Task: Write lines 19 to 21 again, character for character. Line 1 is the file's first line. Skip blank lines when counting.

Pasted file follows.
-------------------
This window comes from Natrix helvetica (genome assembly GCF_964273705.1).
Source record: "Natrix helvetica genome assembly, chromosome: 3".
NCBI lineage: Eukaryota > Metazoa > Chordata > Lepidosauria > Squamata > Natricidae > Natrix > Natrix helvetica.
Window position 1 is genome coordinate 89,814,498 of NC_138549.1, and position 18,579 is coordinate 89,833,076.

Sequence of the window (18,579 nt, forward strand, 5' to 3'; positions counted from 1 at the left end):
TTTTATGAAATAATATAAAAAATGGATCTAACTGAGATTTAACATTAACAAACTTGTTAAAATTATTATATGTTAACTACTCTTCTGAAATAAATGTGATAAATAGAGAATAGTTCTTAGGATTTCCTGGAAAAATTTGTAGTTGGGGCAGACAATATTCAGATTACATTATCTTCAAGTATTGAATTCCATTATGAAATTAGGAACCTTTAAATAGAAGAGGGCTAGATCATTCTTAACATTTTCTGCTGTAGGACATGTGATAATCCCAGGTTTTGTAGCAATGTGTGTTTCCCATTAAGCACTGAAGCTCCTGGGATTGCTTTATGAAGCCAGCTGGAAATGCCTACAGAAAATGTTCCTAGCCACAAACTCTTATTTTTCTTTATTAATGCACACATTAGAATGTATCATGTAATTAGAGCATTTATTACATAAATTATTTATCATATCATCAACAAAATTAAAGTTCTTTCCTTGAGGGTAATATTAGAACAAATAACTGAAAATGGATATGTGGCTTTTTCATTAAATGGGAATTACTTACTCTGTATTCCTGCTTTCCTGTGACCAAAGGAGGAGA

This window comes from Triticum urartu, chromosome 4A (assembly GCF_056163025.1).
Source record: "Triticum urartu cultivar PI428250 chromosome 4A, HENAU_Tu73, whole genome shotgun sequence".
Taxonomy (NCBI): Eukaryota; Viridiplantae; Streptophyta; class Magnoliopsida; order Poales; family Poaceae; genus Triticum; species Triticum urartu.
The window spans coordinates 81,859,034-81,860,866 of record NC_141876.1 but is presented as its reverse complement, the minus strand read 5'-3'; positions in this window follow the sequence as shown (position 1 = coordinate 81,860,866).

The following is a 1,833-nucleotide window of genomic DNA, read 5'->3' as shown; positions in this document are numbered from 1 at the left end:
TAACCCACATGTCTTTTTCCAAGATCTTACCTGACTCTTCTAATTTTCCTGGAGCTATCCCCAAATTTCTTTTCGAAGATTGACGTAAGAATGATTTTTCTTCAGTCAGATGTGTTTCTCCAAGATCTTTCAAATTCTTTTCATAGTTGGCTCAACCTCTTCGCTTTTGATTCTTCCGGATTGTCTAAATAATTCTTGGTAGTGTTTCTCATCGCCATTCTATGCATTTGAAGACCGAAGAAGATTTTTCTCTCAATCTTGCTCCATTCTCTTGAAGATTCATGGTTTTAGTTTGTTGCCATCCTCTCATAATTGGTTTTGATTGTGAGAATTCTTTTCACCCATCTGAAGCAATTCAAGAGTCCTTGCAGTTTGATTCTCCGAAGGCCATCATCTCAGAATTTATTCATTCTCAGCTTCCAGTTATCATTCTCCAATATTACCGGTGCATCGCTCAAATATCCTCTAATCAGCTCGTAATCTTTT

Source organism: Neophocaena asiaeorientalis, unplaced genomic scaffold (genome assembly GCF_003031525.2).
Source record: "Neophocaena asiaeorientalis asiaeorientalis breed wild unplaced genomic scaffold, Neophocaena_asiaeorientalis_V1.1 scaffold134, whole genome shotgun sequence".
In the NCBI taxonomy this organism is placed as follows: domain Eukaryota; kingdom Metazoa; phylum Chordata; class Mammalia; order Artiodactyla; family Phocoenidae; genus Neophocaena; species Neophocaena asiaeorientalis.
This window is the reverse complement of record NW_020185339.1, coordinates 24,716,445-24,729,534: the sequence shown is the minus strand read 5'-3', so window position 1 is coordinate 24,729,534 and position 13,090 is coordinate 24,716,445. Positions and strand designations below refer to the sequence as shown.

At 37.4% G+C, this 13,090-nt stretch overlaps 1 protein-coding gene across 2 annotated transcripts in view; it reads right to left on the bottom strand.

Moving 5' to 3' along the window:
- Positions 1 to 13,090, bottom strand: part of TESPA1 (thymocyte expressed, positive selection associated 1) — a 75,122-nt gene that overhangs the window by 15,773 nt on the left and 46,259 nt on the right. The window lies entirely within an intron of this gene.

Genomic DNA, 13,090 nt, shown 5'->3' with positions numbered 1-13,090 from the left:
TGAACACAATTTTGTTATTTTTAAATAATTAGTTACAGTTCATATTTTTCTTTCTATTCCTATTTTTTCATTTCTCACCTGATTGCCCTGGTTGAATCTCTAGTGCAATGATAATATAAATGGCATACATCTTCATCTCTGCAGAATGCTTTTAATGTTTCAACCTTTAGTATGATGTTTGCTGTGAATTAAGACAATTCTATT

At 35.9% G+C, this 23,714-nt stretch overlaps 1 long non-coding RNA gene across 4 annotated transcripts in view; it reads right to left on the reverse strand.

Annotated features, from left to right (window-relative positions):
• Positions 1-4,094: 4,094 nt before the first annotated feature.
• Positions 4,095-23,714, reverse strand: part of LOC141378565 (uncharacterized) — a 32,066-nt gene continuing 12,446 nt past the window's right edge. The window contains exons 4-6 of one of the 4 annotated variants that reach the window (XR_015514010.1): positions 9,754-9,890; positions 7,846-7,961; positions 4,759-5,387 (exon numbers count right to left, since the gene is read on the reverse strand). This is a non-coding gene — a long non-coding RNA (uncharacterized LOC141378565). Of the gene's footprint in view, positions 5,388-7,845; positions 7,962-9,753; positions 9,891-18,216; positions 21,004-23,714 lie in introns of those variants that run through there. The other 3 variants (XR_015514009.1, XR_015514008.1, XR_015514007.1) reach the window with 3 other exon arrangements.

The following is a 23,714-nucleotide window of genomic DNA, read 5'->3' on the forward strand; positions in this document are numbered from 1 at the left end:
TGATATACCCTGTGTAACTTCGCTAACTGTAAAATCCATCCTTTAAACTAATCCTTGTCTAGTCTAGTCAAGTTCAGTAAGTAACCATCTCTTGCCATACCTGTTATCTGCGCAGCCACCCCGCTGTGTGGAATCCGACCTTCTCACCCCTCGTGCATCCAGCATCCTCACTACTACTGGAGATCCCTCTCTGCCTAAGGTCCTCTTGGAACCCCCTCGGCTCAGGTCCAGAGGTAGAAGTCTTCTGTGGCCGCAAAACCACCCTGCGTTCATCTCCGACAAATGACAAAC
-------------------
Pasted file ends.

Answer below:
- Positions 1 to 13,090, bottom strand: part of TESPA1 (thymocyte expressed, positive selection associated 1) — a 75,122-nt gene that overhangs the window by 15,773 nt on the left and 46,259 nt on the right. The window lies entirely within an intron of this gene.

Genomic DNA, 13,090 nt, shown 5'->3' with positions numbered 1-13,090 from the left:
TGAACACAATTTTGTTATTTTTAAATAATTAGTTACAGTTCATATTTTTCTTTCTATTCCTATTTTTTCATTTCTCACCTGATTGCCCTGGTTGAATCTCTAGTGCAATGATAATATAAATGGCATACATCTTCATCTCTGCAGAATGCTTTTAATGTTTCAACCTTTAGTATGATGTTTGCTGTGAATTAAGACAATTCTATT